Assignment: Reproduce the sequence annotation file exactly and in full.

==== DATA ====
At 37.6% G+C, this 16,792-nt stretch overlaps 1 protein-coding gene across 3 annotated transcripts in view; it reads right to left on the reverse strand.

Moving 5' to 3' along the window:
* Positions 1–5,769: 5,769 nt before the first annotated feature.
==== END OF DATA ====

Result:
At 37.6% G+C, this 16,792-nt stretch overlaps 1 protein-coding gene across 3 annotated transcripts in view; it reads right to left on the reverse strand.

Moving 5' to 3' along the window:
* Positions 1–5,769: 5,769 nt before the first annotated feature.